Six golden rules for the Austrian job hunt

The Local
The Local - [email protected] • 26 Aug, 2014 Updated Tue 26 Aug 2014 14:11 CEST
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So you're looking for a job in Austria, but you don't know where to start. Well don't fret, we've talked to a career expert who explains how to get ahead in the job game.


You don't want your application to end up in the rejection pile, so do take your job-seeking seriously - and remember these days the competition is high so you need to stand out from the crowd.
The Local spoke to Lydia J. Goutas, managing partner at top level recruitment company Lehner Executive Partners, for some of her tips on how to succeed in Austria. 
1. Do your homework
It might sound obvious, but you can't just send in a bog-standard CV and cover letter. You have to sell yourself as a candidate, and really put some effort into it. 
First, look at the company's career page, look them up on social media, especially LinkedIn. Read any news stories about them that you can find. Consume it all, you need to be aware of who they are before telling them who you are.
Do be accurate about your skills and don't take credit for other's work. If you've said you speak perfect German, but don't, that will soon become apparent. 
Goutas also recommends being private about your job search - by all means tell your family but don't shout about it on social media. "Austria is a small community and you never know who might be talking to your future employer, and possibly telling them something negative!" 
Don't apply for five jobs at the same company as that will put an employer off - you need to be clear about what you want from the job and what you're skilled to do. 
2. Learn German
Goutas says that most English speaking applicants will still be expected to have a working knowledge of German, or show that they are prepared to learn. "Just having English often does not cut it," she said. "If you know you're going to be applying for a job in Austria make sure you do a German course, wherever you're based."
As well as that, Goutas says that having an understanding of local habits and Austrian culture is very important. "You need to understand how a small country works, within Europe."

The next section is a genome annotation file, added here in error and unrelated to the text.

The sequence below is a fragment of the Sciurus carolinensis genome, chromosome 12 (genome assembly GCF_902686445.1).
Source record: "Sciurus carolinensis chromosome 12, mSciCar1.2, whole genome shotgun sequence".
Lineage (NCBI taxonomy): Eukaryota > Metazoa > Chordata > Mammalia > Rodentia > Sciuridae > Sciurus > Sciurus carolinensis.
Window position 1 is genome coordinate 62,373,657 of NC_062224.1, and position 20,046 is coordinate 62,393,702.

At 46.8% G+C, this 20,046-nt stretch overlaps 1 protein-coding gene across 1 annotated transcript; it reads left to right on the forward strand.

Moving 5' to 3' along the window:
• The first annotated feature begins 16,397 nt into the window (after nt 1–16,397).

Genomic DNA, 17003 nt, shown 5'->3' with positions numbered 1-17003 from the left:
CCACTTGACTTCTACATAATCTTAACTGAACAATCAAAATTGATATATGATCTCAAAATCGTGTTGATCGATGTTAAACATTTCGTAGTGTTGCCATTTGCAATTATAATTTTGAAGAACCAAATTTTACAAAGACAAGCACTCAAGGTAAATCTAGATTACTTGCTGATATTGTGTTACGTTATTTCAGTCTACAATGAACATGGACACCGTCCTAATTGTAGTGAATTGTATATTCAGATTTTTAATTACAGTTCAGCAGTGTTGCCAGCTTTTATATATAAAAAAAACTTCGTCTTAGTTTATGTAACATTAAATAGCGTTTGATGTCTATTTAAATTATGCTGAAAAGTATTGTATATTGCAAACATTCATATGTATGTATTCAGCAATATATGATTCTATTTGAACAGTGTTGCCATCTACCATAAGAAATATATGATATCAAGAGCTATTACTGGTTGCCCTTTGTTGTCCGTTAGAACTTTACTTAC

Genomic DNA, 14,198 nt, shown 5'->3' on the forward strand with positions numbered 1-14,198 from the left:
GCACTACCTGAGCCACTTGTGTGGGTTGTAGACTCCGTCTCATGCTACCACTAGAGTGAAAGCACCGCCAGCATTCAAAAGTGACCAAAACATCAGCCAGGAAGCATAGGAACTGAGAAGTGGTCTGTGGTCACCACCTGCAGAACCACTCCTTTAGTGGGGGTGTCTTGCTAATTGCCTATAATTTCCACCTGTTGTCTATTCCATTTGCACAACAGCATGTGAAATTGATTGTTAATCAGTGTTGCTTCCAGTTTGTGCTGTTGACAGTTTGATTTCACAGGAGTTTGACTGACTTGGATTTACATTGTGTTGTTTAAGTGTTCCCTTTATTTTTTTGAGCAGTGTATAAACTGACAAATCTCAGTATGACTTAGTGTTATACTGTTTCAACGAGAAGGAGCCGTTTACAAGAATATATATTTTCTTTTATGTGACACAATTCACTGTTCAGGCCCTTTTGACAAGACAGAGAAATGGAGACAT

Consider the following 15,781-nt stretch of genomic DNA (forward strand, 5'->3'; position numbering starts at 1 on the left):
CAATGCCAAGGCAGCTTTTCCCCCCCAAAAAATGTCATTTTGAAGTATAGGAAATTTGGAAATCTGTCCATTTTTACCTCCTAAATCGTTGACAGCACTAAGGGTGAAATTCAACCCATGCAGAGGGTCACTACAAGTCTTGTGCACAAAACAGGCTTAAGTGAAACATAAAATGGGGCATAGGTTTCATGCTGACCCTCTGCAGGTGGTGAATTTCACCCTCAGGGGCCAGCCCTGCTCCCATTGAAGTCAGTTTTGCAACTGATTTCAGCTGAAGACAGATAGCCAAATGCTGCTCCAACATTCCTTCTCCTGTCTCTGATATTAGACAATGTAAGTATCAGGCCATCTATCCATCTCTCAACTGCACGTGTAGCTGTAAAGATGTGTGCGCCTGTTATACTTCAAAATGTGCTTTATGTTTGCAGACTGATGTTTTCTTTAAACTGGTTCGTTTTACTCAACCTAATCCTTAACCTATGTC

If possible talk to your Austrian contacts and find out how things function in their workplace. 
3. Good presentation
Not only should your CV look good, but so should the photo you send with it. "We often say that we invite people to interview in spite of their pictures," says Goutas. "Make sure it's a photo that's well lit, where you can actually see your face."
She also says that some applicants make the mistake of thinking their CV needs to be very streamlined, and therefore miss out important information. Do list all of your achievements and stress whether you can be flexible - which is important for companies these days. Employers are looking for hands-on people who really know their area of expertise. 
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4. Focus on networking
Use social media and contacts to find out information about the company you want to work for - but don't corner someone at a party in the hope that they'll give you a job - they won't appreciate it.
Employers are a little more cautious in Austria, and if you're from outside of the EU you really have to have some unique skills if you want to bag a top job - so find out what kind of things a potential employer is looking for. Perhaps your contacts know something about the company you want to work for? 
5. Sell yourself
You have to think of yourself as a salesperson when you're applying for a job - you're selling yourself and your skills. You're selling the solution for them. Perhaps the person you're replacing was let go, perhaps they're expanding. But they're hiring for a reason and you need to know what it is. Think: How can I solve their current problem?
Put together a killer cover letter explaining why you're applying and why you're the perfect match.  
6. Be patient
If you're from the US or the UK, for example, you might have to be more patient with Austrian employers. The lead times can be longer, and direct employers may be more cautious. In Austria if you hire the wrong person then it can be hard to get rid of them - not to mention expensive. 
Stay on top of it, follow up with them, but most of all, be patient. 



The Local 2014/08/26 14:11

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